The detection of organic matter in terrestrial snow and ice: Implications for astrobiology

S. J M Phillips*, J. Parnell

*Corresponding author for this work

Research output: Contribution to journalArticlepeer-review

5 Citations (Scopus)


The discovery of icy bodies in our Solar System has opened up the possibility that life may exist on and below their surfaces. Snow and ice are good sites for the preservation of biomarkers as they trap and preserve organic matter that is deposited onto their surfaces. Terrestrial samples of snow and ice collected from Ben Macdui in north east Scotland have been analysed for organic compounds contained within them. A range of n-alkanes and n-alkanoic acids were found in both samples. The particulate matter contained proportionally more higher weight n-alkanols than the melted water. This is because higher molecular weight molecules are less soluble in water. Therefore, the volume of snow and ice to be sampled on other icy bodies is an important factor, as many important biomarkers have high molecular weights and may not be detected in small quantities of melted water.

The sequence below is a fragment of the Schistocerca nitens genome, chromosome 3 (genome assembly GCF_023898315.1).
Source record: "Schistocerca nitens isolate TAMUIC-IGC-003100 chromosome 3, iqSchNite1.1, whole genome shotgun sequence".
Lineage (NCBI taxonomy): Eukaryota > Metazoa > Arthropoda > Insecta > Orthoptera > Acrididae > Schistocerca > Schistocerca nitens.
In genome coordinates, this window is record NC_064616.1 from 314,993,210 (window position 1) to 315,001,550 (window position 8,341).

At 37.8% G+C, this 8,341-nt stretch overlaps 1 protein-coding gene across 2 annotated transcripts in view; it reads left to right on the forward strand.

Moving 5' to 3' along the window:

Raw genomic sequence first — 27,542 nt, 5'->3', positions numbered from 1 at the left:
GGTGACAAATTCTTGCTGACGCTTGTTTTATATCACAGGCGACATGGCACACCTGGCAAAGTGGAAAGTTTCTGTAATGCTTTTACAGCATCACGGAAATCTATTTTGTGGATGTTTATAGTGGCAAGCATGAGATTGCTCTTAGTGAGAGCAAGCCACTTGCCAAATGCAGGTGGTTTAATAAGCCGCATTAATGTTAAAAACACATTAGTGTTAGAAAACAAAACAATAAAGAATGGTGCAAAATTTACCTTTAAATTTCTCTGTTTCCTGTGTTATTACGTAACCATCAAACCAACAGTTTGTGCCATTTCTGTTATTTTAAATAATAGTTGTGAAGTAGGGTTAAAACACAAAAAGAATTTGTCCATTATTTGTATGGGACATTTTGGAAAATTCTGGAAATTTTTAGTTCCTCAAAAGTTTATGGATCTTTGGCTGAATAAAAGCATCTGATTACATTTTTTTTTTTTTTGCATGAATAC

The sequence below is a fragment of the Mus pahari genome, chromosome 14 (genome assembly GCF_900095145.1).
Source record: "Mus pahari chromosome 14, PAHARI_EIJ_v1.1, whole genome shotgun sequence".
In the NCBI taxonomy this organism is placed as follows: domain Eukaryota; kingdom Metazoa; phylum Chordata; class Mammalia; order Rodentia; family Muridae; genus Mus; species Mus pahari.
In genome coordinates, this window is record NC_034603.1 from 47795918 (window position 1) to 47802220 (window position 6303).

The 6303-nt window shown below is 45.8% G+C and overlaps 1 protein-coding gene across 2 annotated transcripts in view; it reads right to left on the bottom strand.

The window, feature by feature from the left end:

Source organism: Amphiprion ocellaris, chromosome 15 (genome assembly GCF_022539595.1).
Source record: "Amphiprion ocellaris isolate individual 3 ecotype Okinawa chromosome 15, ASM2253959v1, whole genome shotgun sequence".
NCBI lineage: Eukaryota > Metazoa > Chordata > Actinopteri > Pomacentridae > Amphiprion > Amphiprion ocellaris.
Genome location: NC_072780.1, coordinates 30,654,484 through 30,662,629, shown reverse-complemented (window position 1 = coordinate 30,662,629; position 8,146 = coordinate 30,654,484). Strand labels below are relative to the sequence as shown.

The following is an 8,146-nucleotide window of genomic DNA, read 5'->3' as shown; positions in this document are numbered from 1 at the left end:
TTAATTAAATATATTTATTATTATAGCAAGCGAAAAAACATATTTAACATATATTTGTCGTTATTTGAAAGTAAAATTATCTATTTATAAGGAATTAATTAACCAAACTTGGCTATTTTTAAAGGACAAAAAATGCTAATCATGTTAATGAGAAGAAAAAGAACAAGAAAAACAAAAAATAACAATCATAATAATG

Original languageEnglish
Pages (from-to)353-359
Number of pages7
JournalInternational Journal of Astrobiology
Issue number4
Publication statusPublished - 1 Oct 2006


  • Astrobiology
  • Detection
  • Ice
  • Organic
  • Snow
  • Solubility


Dive into the research topics of 'The detection of organic matter in terrestrial snow and ice: Implications for astrobiology'. Together they form a unique fingerprint.

Cite this